Brachycephalic dogs and BOAS

Everything you need to know about brachycephalic dogs and BOAS.

Pug wearing a collar and tag on white background

Brachycephalic dogs, also known as flat faced dogs, are beloved by people across the UK. In fact, according to our National Dog Survey, brachycephalic dogs including French Bulldogs, Pugs and Cavalier King Charles Spaniels, make up some of the UK’s most popular breeds. If you’re thinking about adding a flat faced dog to your family, there are some things you need to take into account.  

What does brachycephalic mean?  

The term ‘brachycephalic’ refers to breeds with short noses and/or flat faces like Pugs and French Bulldogs, but also to other breeds such as Boxers, Boston Terriers and Pekingese.

Brachycephalic dogs can sometimes struggle with various health issues related to this body shape, one of which is a condition known as BOAS – Brachycephalic Obstructive Airway Syndrome. Dogs can be affected by this to varying degrees. 

What dogs are considered brachycephalic?

Brachycephalic dogs range in size and shape. The following breeds are considered brachycephalic; however, this list isn’t exhaustive, and any dog can experience BOAS – especially crossbreeds with shortened noses. Additionally, many brachycephalic dogs will not have issues with BOAS.  

Breeds considered to be brachycephalic include:  

What is BOAS?

Brachycephalic Obstructive Airway Syndrome can impact every dog differently. This occurs due to their short-nosed and flat facial shape and results in difficulty breathing (noisy breathing, increased breathing effort), exercise intolerance, increased risk of heatstroke and even gastrointestinal problems such as regurgitation.  

Specific features that might be encountered in a dog with BOAS include narrow nostrils, a long soft palate (located at the back of the mouth) and a narrow windpipe, however not all brachycephalic dogs will have these features.  

What do I do if I think my dog might have BOAS?  

If your dog is having breathing problems or showing signs that you think are consistent with BOAS, contact your vet. They will assess your dog for signs of BOAS and may refer them to a specialist if needed.  

How do you treat BOAS?  

Treatment for BOAS depends on the severity of the condition and will be guided by your vet. In mild cases, treatment can involve careful management, including making sure the dog is not overweight and taking care not to excessively exercise your dog, particularly in warm weather. In the summer months, walk them early in the morning or late in the evening to prevent them from getting heat stroke.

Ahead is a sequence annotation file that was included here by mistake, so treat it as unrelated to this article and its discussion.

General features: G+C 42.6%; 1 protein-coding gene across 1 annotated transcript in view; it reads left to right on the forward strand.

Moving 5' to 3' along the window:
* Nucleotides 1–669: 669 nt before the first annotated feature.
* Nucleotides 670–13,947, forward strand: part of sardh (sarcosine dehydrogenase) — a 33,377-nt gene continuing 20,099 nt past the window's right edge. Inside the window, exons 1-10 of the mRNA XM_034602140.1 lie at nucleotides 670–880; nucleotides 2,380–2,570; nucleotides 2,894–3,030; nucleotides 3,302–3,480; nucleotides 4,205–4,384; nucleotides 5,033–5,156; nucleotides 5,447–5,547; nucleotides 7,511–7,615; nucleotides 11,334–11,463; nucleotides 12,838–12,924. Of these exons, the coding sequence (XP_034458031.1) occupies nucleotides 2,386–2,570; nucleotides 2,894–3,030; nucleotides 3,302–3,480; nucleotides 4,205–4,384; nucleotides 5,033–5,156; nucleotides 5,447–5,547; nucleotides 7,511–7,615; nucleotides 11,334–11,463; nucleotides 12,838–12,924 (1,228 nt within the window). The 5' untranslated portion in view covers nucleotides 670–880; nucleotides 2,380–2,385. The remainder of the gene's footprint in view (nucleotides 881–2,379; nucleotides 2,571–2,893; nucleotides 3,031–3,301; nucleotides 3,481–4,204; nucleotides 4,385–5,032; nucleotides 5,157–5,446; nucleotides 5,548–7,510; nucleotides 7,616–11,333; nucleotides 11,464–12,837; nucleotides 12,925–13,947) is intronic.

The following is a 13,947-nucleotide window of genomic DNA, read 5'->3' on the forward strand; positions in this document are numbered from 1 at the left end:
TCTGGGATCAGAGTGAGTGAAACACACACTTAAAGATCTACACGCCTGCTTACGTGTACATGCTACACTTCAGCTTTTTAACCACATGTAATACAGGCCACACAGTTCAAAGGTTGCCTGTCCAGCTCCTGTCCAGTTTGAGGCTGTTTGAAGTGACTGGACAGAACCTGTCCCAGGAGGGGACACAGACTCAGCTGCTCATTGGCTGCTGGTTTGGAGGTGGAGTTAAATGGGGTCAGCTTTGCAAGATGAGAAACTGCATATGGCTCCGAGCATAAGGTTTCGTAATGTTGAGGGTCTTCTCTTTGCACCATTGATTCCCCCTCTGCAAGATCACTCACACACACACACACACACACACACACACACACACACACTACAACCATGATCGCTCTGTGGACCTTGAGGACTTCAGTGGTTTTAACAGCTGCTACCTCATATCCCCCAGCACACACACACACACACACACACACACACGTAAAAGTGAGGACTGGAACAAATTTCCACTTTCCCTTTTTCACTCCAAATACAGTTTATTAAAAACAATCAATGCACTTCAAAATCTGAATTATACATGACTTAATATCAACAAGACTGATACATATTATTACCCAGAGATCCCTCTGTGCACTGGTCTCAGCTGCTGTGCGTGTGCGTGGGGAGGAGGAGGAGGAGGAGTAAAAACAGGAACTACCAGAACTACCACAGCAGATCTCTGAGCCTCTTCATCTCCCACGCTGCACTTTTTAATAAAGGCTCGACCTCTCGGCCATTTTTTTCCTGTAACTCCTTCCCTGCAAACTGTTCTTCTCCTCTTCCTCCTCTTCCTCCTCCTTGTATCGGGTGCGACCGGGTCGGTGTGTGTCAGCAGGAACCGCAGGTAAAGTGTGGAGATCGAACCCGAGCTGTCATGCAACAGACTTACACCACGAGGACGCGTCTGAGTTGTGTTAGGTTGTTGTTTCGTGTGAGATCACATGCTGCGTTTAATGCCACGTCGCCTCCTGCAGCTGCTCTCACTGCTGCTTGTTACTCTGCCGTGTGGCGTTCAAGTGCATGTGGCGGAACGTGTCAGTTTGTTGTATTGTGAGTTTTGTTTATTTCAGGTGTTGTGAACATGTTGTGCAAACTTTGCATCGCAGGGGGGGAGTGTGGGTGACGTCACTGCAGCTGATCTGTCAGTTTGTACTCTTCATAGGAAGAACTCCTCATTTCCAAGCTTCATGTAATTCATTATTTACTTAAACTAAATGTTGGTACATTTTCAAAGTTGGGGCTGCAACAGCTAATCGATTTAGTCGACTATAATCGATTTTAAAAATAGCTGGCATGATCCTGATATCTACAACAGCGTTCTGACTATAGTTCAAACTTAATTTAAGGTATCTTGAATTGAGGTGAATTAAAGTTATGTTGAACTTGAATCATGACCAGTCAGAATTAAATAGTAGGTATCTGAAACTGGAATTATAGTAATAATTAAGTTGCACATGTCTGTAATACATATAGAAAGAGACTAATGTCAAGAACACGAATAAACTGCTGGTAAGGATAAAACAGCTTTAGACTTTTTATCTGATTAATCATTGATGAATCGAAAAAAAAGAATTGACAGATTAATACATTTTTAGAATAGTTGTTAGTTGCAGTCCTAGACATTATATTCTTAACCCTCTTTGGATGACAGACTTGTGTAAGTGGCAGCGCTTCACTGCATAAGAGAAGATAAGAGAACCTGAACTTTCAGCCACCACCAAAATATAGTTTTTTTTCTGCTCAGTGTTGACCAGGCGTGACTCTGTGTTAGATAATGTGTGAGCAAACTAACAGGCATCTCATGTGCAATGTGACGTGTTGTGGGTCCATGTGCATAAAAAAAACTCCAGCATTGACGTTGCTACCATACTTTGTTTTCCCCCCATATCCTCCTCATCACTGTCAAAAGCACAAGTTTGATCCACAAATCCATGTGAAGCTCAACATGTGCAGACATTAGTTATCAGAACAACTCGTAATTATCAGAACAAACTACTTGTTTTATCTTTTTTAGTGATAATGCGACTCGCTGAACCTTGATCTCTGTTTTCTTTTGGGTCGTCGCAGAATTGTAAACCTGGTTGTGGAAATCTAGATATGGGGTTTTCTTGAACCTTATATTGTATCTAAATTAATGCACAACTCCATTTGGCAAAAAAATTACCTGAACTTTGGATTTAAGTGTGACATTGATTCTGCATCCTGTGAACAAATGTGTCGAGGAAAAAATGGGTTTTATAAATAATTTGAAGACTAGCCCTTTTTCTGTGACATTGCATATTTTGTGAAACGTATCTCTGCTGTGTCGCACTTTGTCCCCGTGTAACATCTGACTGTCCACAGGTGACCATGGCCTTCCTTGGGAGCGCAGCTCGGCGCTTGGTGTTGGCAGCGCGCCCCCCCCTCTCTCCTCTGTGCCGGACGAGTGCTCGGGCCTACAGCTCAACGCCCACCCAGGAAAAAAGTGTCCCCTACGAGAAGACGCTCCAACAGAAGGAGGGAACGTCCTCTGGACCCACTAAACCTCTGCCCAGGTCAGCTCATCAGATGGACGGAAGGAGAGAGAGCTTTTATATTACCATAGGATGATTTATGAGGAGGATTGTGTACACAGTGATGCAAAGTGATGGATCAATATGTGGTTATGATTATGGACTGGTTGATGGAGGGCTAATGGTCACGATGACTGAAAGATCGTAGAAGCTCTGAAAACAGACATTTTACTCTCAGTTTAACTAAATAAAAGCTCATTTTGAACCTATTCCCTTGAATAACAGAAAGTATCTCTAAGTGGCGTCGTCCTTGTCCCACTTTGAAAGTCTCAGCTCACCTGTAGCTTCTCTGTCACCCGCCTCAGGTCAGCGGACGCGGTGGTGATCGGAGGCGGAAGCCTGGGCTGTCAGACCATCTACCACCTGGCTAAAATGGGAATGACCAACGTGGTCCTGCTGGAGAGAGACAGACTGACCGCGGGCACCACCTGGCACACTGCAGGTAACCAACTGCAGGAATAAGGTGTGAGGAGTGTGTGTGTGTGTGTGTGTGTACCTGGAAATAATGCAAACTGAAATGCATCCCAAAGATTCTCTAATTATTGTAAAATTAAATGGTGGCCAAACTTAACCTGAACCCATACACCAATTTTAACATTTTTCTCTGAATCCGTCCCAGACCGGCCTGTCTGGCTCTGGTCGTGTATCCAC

In more severe cases, surgery may be required, which can be costly and can also be associated with severe complications. Consider getting pet insurance as soon as you get your dog, before any signs of illness start.

How can I get a brachycephalic dog that doesn’t have health problems?

All dogs can have health problems, but there are things you can do to ensure you’re buying your dog from a reputable breeder who takes breeding healthy puppies seriously.  

Do research to find out what health testing should be done for the breed you’re interested in.

Find out whether your breeder is part of the Kennel Club Assured Breeders Scheme or the Scottish Society for the Prevention of Cruelty to Animals (SPCA) Assured Breeders Scheme and find out what health tests have been done on the puppy’s mother and father – you can ask for copies of their health certificates too.

Additionally, you could use the Kennel Club’s Assured Breeders Scheme Puppy Contract. This is a legal document that protects both yourself and the seller and ensures there is documentation of all that was promised and agreed upon.

You may also consider setting up a pre-purchase consultation with your vet or vet nurse to have a detailed chat about buying a puppy or dog. 

Find out more about how to get a puppy or dog responsibly, and what questions to ask a breeder.  

Brachycephalic dogs are some of the most popular, and the demand for brachycephalic puppies is incredibly high. Because of this, brachycephalic breeds are some of the most common breeds that are smuggled into the country by unscrupulous illegal breeders. We are working to stop this cruel trade.  Find out more about our work to ban puppy smuggling

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